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From: Alexandre Laurin and Farah Omran

To:  Provincial Ministers of Finance

Date: November 25, 2019

Re: Opting out of the Canada Pension Plan

Alberta is studying opting out the Canada Pension Plan, and creating its own equivalent Alberta Pension Plan, much like the Quebec Pension Plan. The attraction of an APP, or theoretically any separate provincial plan, is presumably a function of its ability to provide CPP-like benefits at less cost. Here is a look of what contributions would look like for each province, west of Quebec, if each were to create its own replacement for the CPP.

The contribution rate in a potential separate provincial pension plan would depend critically on the future path of pension benefits and contributory earnings (on which contributions are paid). Each province's share of overall CPP benefits is closely linked to its own share of the CPP population aged 60 and over, and its share of overall CPP contributory earnings is closely linked to its share of the 15-to-59 year-old population. Based on this relationship, we use Statistics Canada’s population projections to project future provincial contributory earnings and benefits based on the Chief Actuary’s latest projections (see Figure).

Source: Authors’ calculations; historical CPP data and population projections. Manitoba not shown here because of space constraints.


To estimate the contribution rate, we apply the same general rule as the Chief Actuary employs for the CPP; i.e., the rate that would result in the projected asset/expenditure ratio of the plan being the same in the 10th and 60th years of the projection horizon.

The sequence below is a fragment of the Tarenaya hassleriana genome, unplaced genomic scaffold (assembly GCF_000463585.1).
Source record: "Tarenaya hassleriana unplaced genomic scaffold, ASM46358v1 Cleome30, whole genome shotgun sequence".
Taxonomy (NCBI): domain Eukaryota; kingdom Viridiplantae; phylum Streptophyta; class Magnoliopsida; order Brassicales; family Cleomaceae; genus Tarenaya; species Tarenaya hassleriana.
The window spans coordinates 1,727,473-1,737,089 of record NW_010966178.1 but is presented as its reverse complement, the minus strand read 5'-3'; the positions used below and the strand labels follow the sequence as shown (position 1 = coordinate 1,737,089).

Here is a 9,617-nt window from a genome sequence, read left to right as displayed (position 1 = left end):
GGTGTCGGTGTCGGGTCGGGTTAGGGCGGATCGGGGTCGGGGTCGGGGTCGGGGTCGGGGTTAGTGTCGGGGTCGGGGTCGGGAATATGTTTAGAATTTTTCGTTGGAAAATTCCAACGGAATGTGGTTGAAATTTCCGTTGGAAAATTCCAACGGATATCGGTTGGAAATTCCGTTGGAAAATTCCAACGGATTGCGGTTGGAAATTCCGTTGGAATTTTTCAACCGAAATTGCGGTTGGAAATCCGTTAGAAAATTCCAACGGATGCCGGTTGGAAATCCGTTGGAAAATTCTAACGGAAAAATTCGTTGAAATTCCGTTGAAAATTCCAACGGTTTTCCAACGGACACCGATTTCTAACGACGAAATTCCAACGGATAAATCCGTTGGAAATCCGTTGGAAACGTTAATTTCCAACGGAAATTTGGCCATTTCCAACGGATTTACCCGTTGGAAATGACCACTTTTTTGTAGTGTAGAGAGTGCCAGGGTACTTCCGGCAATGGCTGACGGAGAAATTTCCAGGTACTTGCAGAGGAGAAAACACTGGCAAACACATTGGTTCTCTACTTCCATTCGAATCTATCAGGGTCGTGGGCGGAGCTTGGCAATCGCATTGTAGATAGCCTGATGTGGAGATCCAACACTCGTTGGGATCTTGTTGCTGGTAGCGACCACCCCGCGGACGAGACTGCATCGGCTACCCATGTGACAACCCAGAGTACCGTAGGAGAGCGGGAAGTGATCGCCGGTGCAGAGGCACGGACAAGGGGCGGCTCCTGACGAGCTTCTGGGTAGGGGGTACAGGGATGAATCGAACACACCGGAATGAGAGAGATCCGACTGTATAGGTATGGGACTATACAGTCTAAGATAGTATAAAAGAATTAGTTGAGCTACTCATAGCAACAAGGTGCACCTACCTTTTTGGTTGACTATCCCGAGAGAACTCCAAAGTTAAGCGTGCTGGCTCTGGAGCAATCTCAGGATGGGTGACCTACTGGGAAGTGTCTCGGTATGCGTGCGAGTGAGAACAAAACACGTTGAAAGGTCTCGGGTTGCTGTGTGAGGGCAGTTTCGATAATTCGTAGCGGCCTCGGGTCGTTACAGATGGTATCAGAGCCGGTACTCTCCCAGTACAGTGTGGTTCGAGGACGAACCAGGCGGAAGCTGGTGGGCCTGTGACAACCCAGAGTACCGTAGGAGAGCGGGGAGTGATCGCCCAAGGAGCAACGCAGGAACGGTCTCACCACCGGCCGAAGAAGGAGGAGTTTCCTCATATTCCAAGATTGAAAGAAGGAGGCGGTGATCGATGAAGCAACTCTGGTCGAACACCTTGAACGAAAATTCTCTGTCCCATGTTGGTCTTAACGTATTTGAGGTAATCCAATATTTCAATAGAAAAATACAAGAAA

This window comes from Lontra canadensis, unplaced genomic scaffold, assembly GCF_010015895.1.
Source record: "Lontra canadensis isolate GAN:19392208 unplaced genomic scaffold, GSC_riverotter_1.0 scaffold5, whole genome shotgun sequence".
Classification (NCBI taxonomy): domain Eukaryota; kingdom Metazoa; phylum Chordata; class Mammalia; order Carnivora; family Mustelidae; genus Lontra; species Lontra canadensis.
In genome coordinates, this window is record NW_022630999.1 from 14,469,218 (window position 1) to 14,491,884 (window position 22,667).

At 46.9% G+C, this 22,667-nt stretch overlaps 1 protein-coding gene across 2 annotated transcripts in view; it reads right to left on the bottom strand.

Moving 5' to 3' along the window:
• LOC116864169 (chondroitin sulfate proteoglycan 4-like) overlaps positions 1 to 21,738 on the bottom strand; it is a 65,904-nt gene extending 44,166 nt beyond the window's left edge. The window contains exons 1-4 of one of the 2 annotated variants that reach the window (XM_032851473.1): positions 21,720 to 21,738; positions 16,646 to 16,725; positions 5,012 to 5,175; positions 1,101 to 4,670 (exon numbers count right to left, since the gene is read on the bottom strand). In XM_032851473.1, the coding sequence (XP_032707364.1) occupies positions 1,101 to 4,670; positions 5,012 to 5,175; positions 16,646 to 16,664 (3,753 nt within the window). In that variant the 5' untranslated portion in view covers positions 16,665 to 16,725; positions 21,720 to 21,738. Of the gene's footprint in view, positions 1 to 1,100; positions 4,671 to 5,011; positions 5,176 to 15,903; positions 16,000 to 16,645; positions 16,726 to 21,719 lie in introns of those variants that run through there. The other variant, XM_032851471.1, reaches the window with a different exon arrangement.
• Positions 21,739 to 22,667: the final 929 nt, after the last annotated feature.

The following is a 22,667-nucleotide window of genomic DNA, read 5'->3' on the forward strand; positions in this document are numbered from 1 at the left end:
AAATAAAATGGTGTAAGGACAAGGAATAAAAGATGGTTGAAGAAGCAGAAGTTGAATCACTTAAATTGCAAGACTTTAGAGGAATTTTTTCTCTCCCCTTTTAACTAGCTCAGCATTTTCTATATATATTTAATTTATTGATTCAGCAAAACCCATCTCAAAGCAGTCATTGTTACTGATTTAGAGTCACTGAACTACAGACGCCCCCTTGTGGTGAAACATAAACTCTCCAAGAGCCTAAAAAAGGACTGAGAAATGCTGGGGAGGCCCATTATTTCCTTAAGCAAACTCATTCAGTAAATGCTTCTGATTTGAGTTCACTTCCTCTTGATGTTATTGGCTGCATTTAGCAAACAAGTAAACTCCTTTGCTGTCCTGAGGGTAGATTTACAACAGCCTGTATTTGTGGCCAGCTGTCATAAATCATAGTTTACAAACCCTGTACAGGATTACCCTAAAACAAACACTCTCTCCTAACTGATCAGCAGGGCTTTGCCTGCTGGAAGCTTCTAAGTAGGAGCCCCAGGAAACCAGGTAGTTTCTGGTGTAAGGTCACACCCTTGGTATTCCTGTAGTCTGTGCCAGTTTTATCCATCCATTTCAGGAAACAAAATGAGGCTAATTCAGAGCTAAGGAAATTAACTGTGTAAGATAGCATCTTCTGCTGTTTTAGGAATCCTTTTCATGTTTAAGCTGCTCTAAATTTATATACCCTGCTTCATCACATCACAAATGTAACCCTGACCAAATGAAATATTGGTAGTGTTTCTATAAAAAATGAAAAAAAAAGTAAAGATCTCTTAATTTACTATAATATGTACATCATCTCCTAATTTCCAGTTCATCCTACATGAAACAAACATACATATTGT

We also need the value of assets a separate provincial plan would obtain at the outset from the CPP Investment Board. Among the many possibilities resulting from negotiations, here we assume that the provincial share of the CPPIB assets would correspond to its average share of overall CPP contributions since 1981.

We use Statistics Canada’s medium-growth (M3) population projections by province from 2018 to 2043 – the entire period of available data at the provincial level. Since we need projections to extend out to 2075, we use the projected growth for the Canadian population as a whole as a guide (which is available up to 2068) and further assume that each province's age-related population shares slowly converge to Canada’s values by 2068.

Provinces with disproportionately more current and future contributors, and like Alberta also contributing more per contributor on average, may expect a lower cost of providing CPP-like benefits. On the flipside, a disproportionately higher projected growth of beneficiaries, also like in Alberta, increases the cost of providing CPP-like benefits. The table shows the estimated contribution rates for each potential separate provincial plan providing CPP-like benefits, and the flipside new minimum contribution rates for the remaining eight provinces in the CPP. 

In a country with free mobility of people, however, population projections can shift quickly, and regional cost sharing provides greater stability of contributions, and insurance against economic and demographic shocks. Quebec, which opted out of the CPP at inception, is a case in point, now dealing on its own with an unexpected older population by hiking contributions.

Alexandre Laurin is Director of Research and Farah Omran is a policy analyst at the C.D. Howe Institute.

To send a comment or leave feedback, email us at blog@cdhowe.org.

The views expressed here are those of the author. The C.D. Howe Institute does not take corporate positions on policy matters.